K Chandraiah wheels in his trolley slowly as he makes his way towards the dumping area of the Gandhi hospital in Hyderabad. His trolley is full to the brim and he takes slow, steady steps to ensure that nothing spills.
Once he reaches his destination, he carefully segregates the wastes. Yellow bags are tossed in a stationary truck while black bags are disposed in the next truck.
“When anyone says hospital, many people only think about doctors and nurses and thank them. Without us, the entire place will collapse in a few days,” the 52-year-old chuckles.
How Much Waste Are We Dealing With?
According to the Pollution Control Board, there are 1,634 registered hospitals in Telangana, which generate a staggering 8.7 tonnes of medical waste every day. Out of this, close to seven tonnes is generated in Hyderabad’s 800-odd hospitals. It excludes the scores of private clinics and nursing homes that dot the city.
What Comes Under Bio-Medical waste?
The Bio-Medical Waste (Management and Handling) rules, 1998, classify waste into different categories, each with a specified method of disposal.
What is Supposed to Happen?
It is mandatory for hospitals dealing with more than 1,000 patients a month to tie up with bio-medical waste disposal companies.
Human anatomical waste such as body parts and issue removed during surgery, and other potentially contagious objects generated as waste, should be incinerated at 1,100º Celsius.
Plastic, rubber and glass disposables like gloves, bottles, syringes, tubes and urine bags are supposed to be sterilized and shredded.
Where Does Hyderabad’s Bio-Medical Waste Go?
Private clinics and nursing homes.
Dr Shankar, who runs a private clinic says there are other methods of disposal if you do not want to tie up with the firms
“The main things that have to be disposed in clinics are syringes, as no amount of boiling can kill some viruses like HIV.” The solution? A simple incinerator machine costing a few hundred rupees does the trick.
The tip of the syringe is put into a slot in the machine which burns it off. The glass body of the syringe is sterilized, then smashed and disposed of as regular municipal waste as it becomes harmless.
However, a lot of the smaller private clinics as well as nursing homes are known to throw their needles along with regular waste.
According to Dr Shankar, it is mostly due to lack of awareness. “Back in the 80’s, segregation was not done. Later, as more awareness was created, doctors started segregating and incinerating their waste. There is still a long way to go.”
Private hospital chains follow the colour code and train their waste handlers. Employees are also given face masks and gloves and the segregation is carried out in a separate area. A truck from the private firm collects the waste every evening to ensure proper disposal.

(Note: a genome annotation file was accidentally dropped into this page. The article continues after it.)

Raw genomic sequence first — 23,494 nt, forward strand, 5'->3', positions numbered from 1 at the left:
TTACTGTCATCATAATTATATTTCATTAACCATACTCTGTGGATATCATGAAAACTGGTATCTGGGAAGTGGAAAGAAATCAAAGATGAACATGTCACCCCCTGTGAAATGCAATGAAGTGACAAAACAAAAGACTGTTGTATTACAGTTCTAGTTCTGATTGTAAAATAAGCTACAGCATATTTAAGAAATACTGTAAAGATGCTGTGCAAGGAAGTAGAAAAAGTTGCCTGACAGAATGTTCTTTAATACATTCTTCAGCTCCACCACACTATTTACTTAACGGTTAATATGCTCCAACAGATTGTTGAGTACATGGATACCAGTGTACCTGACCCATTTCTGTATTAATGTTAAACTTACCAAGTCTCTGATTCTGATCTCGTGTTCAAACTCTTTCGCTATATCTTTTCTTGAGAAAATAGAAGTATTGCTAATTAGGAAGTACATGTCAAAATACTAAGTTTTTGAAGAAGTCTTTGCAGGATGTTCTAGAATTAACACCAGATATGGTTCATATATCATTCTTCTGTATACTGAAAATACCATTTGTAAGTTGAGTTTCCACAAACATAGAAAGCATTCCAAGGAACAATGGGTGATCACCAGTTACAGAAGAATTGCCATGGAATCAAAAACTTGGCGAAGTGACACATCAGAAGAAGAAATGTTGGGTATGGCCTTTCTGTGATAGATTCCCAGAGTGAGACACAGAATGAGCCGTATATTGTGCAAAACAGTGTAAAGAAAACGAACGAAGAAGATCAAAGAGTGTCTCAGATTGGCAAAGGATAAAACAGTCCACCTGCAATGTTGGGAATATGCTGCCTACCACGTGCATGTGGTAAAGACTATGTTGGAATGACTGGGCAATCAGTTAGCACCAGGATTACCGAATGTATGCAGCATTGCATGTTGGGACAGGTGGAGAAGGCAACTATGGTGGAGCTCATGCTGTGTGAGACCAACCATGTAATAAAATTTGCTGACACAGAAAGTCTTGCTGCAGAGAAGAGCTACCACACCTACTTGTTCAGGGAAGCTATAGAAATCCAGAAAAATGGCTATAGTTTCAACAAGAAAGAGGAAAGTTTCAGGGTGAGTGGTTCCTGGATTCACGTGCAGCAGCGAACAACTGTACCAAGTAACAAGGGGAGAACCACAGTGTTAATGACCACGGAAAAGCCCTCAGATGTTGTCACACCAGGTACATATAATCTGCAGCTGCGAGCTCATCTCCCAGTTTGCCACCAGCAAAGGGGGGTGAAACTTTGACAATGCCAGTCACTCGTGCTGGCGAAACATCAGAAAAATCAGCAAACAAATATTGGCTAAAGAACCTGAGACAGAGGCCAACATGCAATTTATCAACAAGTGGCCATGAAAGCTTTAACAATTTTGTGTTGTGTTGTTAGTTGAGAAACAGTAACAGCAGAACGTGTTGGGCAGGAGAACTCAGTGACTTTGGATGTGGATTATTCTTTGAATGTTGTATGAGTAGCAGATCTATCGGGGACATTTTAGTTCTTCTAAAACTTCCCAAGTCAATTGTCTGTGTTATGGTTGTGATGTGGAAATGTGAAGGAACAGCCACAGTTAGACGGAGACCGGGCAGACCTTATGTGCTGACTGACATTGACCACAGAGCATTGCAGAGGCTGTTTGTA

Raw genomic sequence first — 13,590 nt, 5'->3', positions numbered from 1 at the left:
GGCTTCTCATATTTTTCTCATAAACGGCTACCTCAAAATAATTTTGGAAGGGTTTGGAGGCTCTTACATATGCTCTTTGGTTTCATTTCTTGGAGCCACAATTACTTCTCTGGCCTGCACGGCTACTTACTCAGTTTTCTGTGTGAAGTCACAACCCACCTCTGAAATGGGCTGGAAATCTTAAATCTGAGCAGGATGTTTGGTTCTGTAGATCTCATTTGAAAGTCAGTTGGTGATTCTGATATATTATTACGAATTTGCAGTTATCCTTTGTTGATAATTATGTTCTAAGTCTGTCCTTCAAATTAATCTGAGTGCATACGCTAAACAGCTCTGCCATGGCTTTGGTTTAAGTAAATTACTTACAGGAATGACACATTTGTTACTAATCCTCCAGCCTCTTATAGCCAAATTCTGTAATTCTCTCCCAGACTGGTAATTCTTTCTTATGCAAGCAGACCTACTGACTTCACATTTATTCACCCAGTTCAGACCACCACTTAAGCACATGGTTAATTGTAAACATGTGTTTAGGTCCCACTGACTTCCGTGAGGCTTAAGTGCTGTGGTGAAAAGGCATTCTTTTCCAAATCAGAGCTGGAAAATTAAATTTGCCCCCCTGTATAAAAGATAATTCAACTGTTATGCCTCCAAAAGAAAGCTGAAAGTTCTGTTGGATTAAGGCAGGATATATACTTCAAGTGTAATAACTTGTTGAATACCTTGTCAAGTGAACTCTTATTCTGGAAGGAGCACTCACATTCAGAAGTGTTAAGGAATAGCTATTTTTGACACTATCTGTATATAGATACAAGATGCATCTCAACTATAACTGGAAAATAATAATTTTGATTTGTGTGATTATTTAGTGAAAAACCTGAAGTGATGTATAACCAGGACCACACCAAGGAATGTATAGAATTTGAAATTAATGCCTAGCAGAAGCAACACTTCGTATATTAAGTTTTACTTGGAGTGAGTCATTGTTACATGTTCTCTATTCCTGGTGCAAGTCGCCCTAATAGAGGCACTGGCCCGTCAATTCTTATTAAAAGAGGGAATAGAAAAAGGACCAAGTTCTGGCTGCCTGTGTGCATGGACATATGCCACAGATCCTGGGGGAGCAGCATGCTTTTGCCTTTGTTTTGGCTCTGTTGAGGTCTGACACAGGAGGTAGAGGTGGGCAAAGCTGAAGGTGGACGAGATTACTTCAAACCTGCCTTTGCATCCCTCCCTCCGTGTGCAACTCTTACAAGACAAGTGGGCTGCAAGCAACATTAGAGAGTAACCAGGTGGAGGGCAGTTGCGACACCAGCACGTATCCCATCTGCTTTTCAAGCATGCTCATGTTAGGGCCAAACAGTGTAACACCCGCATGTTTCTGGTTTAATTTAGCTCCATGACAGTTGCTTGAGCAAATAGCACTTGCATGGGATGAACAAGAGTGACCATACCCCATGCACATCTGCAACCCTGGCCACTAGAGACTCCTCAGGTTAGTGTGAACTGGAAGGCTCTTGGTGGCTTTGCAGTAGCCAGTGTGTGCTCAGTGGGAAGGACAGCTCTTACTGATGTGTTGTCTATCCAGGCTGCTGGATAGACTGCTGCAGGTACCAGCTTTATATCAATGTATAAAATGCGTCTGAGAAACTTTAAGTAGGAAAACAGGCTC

Government hospitals on the other hand, aren’t as thorough.
In the Gandhi hospital for example, body parts and other bio hazards generated from operation theatres are taken to a chemical chamber situated near the mortuary and incinerated.
Medical waste dumped along with other waste from households can pollute soil and water, and also affects ragpickers.
According to a study conducted in January 2014, many children run the risk of coming in contact with or even injured by needles, syringes, saline bottles, soiled gloves and other hospital wastes which they try to clean and resell in Hyderabad’s landfills.
This can cause respiratory problems, worms, anemia, fever etc.
Who is Responsible?
The Pollution Control Board is the agency entrusted with ensuring that the law is complied with.
In most of the hospitals, the disposal fault is not with the doctors but with the ward boys and nurses. Suppose, the PCB finds any defaulters, we take action depending on the degree of the fault.
—N Raveendhar, Senior Scientist with the Pollution Control Board
The PCB has an internal committee to record and review non-compliance with bio-medical waste disposal.
What Can Be Done
The government set up the National Accreditation Board for Hospitals and Healthcare (NABH) in 2006 to accredit health care providers on quality. Ranking parameters include bio-medical waste disposal.
The NABH is said to come down hard on private hospitals and go easy on government hospitals.
According to A V Ratnam, President of Parirakshana, a hospital management consultancy that trains employees in handling waste, the problem is dual – the PCB lacks commitment, and the government is reluctant to release separate funds.
The act is there, but only on paper. The entire thing is lost in bureaucracy and pointing fingers.
— A V Ratnam, President of Parirakshana, a hospital management consultancy
(Nitin B works with The News Minute.)